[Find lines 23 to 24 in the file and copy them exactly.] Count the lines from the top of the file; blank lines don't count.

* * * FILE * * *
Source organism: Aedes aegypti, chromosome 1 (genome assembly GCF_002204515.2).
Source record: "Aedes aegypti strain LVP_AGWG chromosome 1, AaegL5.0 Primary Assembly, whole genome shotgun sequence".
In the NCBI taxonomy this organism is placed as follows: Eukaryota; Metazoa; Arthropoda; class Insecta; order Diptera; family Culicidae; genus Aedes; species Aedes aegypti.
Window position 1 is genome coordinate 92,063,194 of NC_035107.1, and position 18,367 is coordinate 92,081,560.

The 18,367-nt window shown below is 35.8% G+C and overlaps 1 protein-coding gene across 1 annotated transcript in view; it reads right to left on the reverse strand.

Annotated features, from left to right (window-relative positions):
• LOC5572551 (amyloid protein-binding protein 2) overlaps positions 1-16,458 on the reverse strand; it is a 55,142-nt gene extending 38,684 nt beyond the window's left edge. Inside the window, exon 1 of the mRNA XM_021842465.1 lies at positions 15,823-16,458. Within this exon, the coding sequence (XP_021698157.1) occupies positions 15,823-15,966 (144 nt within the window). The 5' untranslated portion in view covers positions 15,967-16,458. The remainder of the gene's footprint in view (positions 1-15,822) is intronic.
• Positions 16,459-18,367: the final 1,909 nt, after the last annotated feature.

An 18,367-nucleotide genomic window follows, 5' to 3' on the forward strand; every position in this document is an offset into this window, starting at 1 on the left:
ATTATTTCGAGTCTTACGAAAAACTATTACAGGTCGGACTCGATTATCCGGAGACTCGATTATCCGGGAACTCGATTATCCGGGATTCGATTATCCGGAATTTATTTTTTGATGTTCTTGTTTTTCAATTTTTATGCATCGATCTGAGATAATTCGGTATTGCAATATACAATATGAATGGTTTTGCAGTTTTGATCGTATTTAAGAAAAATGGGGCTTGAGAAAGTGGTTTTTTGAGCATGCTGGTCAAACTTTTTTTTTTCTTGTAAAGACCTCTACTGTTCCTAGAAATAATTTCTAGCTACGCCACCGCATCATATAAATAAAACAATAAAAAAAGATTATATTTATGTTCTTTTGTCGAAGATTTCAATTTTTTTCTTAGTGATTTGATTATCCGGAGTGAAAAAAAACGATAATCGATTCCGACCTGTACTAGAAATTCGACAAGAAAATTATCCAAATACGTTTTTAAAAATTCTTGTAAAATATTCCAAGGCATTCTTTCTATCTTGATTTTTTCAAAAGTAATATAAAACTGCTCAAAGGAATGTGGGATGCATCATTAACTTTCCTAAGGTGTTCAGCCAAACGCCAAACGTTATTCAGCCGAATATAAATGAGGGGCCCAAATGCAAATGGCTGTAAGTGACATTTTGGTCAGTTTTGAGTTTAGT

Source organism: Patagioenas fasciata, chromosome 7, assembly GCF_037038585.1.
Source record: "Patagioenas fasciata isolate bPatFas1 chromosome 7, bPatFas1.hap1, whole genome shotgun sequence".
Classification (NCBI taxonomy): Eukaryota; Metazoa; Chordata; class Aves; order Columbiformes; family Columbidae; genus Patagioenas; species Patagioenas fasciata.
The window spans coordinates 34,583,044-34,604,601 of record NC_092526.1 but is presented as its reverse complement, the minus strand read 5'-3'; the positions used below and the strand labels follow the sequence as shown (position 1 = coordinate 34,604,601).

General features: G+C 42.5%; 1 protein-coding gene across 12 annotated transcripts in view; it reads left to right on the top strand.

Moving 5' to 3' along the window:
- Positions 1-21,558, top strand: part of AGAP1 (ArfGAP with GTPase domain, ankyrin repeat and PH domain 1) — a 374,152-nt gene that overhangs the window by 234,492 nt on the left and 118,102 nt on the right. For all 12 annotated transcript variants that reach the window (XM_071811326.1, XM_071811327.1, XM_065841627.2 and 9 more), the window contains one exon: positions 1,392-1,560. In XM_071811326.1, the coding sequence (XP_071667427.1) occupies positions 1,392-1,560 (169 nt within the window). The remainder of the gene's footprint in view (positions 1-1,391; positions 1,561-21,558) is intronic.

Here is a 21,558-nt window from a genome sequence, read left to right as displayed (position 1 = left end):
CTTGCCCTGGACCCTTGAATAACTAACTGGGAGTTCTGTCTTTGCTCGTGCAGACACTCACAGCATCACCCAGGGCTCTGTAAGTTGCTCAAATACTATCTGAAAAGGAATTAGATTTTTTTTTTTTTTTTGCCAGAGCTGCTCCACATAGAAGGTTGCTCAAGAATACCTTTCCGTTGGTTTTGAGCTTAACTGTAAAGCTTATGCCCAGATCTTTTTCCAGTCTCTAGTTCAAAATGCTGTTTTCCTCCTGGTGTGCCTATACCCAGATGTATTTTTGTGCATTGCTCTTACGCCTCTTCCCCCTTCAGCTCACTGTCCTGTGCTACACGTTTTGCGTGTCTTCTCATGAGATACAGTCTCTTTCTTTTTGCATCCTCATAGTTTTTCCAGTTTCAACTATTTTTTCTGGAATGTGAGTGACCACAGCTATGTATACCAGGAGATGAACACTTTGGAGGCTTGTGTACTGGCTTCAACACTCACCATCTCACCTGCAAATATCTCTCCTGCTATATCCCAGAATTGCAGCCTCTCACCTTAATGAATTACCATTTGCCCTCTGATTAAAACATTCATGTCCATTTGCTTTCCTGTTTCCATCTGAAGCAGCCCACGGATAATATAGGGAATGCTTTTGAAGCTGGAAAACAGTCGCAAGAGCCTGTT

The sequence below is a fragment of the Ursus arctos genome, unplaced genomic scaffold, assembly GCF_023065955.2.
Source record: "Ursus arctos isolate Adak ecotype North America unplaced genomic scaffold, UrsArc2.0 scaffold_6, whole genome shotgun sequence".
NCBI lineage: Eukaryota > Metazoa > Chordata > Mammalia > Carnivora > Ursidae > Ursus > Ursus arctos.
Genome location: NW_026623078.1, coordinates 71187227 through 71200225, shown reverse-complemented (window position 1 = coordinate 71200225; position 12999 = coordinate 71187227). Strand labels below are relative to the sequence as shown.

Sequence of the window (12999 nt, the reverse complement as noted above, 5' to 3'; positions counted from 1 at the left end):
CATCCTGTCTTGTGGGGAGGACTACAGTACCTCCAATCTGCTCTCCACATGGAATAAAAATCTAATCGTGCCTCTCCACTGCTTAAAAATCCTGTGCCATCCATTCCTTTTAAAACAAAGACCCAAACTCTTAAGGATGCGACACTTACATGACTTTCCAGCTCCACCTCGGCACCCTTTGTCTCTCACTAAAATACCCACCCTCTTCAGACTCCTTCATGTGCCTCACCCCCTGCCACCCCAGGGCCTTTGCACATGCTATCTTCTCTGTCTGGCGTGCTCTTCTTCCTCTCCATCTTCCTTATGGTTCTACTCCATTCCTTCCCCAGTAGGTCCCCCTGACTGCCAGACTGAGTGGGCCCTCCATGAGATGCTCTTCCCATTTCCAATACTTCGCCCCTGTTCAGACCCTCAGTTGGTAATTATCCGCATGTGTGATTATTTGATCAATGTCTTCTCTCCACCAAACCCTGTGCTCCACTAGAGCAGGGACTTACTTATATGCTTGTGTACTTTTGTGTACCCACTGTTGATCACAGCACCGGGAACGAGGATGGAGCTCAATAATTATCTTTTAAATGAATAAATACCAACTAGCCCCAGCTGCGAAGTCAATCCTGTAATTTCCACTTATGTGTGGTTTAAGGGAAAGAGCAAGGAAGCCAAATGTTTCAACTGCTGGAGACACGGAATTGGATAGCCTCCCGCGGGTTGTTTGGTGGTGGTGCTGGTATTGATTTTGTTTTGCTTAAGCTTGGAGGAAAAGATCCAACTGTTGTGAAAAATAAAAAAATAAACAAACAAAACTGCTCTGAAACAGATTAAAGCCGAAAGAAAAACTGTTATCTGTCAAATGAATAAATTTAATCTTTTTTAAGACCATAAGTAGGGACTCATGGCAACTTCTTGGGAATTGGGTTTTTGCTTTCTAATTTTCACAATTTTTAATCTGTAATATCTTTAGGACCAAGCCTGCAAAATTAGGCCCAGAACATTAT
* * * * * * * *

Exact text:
Genome location: NW_026623078.1, coordinates 71187227 through 71200225, shown reverse-complemented (window position 1 = coordinate 71200225; position 12999 = coordinate 71187227). Strand labels below are relative to the sequence as shown.

Sequence of the window (12999 nt, the reverse complement as noted above, 5' to 3'; positions counted from 1 at the left end):